Jay--Thanks for your comment. I'm sorry but I really can't answer your question. Seems simple enough but there is so much that would be neccasry to know. For all I know you are 98 years old and find it hard to walk around the block. Or perhaps you are 25 and have a VO2max of 78. There are simply too many 'it depends.' Even if you start providing me with bio data I'd still not know what the level of overtraining might be for you. There is no formula for this. When I coach someone it takes me weeks to figure these sorts of things out. Good luck!

Peter Karlsson


Here's another noob question from me, hope you put up with my lack of knowledge. I'm thinking about recovery rides.

I guess I'm missing out on something here since everyone seems to do them. But; what good are them compared to no riding at all? Wouldn't that be even more of a recovery? I guess recovery rides are supposed to keep fitness from declining too fast, but during taper I've got the impression that the opposite is used to keep fitness from dropping too fast, but still not getting much stress; to cut volume and keep intensity: the absolute opposite of a recovery ride.

Also, recovery rides are quite similar to what people not training usually do on their bike, resulting in i guess, well, not much at all? That's fine if you want recovery, but again, if nothing is gained, isn't the alternative, complete rest, better time spent?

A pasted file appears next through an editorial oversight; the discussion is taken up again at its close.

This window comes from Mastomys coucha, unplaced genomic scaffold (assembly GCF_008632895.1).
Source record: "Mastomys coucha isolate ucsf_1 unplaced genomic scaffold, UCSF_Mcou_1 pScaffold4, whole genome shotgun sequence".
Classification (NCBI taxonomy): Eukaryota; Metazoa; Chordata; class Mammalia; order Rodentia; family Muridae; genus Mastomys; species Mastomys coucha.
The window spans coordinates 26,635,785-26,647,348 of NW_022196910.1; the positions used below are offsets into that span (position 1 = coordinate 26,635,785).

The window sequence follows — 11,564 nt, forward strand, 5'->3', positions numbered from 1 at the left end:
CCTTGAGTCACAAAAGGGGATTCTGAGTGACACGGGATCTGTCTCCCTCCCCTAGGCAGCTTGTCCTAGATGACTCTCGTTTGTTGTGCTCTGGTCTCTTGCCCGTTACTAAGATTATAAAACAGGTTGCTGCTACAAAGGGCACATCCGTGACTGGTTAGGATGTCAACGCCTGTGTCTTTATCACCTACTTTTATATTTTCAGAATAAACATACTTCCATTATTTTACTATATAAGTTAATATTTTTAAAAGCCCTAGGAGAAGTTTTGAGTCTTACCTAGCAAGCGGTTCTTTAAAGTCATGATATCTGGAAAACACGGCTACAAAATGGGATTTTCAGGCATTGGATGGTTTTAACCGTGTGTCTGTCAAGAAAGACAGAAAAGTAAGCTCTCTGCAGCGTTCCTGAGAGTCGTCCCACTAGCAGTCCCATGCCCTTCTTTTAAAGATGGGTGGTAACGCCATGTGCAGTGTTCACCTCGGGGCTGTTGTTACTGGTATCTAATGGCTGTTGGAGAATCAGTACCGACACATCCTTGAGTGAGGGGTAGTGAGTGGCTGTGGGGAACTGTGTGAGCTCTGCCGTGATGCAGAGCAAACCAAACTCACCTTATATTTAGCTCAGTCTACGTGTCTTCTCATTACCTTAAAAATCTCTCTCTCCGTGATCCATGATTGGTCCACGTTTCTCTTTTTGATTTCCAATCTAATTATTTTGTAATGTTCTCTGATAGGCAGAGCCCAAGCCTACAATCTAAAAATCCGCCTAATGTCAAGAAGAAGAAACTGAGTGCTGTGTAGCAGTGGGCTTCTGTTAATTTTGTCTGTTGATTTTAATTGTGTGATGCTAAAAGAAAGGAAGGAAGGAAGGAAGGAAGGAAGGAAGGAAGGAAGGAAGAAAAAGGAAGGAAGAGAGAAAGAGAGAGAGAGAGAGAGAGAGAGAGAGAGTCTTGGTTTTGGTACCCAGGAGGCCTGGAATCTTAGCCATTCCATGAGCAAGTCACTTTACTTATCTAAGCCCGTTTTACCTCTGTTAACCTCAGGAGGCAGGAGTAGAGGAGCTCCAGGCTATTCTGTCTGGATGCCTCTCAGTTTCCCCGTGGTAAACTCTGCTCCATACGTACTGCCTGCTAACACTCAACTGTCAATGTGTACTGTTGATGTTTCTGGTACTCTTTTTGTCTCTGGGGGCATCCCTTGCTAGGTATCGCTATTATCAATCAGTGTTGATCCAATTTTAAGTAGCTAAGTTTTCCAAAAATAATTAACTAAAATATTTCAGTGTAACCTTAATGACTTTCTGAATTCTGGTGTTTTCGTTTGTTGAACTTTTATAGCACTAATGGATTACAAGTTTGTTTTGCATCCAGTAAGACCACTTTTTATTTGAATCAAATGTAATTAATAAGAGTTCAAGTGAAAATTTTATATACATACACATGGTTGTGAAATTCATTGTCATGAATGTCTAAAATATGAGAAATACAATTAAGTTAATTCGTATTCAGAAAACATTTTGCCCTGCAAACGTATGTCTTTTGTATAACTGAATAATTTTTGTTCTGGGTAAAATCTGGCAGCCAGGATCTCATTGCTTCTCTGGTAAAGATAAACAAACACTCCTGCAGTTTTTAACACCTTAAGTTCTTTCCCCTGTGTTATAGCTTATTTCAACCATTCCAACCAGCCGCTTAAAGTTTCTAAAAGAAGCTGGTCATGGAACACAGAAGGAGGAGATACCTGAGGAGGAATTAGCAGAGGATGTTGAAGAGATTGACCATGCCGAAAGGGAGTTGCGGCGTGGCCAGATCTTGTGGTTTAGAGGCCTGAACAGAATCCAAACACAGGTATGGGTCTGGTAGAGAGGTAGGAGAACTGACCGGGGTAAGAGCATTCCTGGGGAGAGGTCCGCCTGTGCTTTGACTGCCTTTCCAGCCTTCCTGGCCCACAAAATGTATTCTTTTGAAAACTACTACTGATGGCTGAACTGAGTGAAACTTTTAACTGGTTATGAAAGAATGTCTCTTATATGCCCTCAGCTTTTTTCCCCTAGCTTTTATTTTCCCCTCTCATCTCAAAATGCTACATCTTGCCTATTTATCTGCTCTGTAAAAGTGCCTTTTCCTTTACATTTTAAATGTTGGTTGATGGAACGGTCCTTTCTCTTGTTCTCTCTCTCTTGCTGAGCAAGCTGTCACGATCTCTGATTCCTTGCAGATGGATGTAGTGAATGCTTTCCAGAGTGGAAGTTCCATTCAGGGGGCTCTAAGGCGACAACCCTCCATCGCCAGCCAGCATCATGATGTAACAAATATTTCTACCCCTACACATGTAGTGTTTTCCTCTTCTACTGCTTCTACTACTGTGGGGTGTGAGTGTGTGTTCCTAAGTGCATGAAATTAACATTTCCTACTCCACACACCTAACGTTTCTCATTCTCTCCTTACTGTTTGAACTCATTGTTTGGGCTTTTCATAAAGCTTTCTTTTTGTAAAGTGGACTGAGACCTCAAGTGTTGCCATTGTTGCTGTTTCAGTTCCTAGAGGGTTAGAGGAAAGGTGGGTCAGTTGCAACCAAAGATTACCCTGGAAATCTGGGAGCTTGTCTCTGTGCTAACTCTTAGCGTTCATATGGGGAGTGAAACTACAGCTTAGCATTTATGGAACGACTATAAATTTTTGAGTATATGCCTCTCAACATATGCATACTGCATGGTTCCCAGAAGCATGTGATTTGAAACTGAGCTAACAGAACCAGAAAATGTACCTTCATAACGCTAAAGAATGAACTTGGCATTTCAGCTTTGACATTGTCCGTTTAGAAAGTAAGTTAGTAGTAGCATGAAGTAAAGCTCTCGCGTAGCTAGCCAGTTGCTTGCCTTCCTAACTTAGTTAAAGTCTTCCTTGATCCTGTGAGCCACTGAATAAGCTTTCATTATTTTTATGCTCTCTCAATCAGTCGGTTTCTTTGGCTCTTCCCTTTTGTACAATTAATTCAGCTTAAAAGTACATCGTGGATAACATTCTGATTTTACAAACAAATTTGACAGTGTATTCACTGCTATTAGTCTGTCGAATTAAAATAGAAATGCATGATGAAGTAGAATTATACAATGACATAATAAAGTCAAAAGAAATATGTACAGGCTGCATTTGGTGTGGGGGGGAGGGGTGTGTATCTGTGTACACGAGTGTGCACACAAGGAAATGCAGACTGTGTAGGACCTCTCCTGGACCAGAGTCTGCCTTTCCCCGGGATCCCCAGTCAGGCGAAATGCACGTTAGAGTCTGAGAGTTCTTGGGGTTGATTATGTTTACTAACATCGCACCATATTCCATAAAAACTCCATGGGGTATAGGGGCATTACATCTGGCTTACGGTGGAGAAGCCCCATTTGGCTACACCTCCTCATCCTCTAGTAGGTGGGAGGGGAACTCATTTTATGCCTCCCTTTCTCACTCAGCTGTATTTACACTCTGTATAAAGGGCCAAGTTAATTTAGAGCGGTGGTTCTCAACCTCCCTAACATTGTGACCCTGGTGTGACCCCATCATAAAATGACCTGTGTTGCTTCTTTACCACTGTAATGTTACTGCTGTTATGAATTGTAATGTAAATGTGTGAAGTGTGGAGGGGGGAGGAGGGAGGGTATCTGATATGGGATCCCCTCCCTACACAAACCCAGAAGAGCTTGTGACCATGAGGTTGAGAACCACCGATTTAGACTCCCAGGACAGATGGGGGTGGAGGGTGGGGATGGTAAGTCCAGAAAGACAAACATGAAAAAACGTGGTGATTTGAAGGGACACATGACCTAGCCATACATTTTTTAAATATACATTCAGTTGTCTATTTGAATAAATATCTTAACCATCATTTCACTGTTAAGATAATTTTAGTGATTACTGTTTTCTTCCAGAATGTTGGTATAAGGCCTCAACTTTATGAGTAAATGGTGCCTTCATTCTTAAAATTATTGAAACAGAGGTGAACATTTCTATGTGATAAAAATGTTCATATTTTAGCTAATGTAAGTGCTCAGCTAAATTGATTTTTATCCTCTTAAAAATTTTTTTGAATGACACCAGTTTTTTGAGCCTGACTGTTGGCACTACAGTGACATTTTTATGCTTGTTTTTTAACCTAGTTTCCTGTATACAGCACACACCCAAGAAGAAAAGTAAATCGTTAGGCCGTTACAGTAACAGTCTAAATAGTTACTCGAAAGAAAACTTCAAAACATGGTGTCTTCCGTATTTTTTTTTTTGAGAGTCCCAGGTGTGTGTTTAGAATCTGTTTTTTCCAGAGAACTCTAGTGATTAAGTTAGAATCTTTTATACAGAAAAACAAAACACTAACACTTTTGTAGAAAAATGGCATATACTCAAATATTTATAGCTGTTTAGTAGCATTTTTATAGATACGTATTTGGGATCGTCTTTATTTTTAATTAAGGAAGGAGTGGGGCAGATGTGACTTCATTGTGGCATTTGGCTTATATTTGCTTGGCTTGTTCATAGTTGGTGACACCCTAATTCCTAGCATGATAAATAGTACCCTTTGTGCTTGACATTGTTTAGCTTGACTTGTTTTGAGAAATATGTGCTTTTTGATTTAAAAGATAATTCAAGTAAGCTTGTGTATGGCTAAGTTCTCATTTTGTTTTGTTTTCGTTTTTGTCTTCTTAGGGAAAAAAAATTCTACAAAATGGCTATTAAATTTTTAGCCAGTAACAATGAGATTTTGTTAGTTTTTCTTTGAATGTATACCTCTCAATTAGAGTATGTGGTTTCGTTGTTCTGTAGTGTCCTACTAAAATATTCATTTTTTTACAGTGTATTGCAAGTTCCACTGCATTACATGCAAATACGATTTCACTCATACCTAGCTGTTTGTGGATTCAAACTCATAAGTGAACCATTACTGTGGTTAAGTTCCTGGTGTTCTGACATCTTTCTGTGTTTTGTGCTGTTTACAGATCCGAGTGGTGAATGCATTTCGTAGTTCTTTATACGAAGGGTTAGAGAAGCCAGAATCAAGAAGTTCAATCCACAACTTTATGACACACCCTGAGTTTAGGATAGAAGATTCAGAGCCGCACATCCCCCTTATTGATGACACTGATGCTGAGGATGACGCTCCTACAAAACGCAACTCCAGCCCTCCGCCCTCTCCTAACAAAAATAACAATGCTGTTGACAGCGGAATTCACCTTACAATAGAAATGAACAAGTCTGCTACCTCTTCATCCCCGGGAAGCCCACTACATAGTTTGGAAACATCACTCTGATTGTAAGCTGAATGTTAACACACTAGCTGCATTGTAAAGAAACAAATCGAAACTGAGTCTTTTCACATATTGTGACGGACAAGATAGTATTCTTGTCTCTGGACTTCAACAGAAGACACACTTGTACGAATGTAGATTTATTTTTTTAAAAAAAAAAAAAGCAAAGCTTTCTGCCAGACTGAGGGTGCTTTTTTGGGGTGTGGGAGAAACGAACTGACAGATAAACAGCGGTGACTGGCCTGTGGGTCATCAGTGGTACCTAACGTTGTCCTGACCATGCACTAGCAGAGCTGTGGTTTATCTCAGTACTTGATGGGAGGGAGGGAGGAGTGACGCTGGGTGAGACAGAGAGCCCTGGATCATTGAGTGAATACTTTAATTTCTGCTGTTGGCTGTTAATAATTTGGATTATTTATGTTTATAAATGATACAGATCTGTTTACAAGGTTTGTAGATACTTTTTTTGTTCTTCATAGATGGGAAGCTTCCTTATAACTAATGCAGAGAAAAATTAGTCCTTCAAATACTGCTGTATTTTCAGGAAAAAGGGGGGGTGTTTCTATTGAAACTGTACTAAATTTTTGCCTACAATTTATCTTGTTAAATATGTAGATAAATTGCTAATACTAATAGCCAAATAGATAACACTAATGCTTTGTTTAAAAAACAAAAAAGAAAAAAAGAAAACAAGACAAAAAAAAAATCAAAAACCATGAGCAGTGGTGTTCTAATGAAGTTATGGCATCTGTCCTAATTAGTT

Trying to find possible reasons here. Maybe if you practice high-cadence during them, to gain economy? But again, isn't that what you do at sprints and intervals at high intensities?

Thinking about how to spend training hours wisely; if recovery rides are, for an example 1/3 of the total training time, and they contribute little above doing nothing at all, isn't that wasting 1/3 of total training time? Which seems like a huge waste of time.

But I guess I'm lost here, since everyone are doing them. Please enlighten a beginner, Joe.

Cheers /Peter

Joe Friel

Peter--Great question! This is a topic on my list of things to write about here. So I'll just touch a couple of points. More to follow at a later date.

Following a hard workout/s you need to do something to assist the body with recovery. For the novice the best things is doing nothing at all. For the advanced athlete doing a light workout helps to speed recovery (compared with doing nothing).

As I've said here before, frequency of training improves economy. Pedaling a bike (or running, swimming, etc) frequently, even if it's casually, improves one's ability to pedal a bike/run/swim/etc (compared with infrequently). If one does 3 hard workouts a week and takes 4 days off economy will suffer and it will show up in reduced performance eventually.

Sorry for the brevity. More later. Check back.

F. Berinstein

Hi Joe,

I'm fairly new to triathlon training, but not an unfit beginner. I've noticed as I advance in my training intensity, that I'm not sleeping as well as usual. I wake up at least once a night and have a hard time falling back asleep, which means i'm not feeling rested in the morning. I've always been a good sleeper, so not sure what's going on. Is this my body's way of adapting to intensity?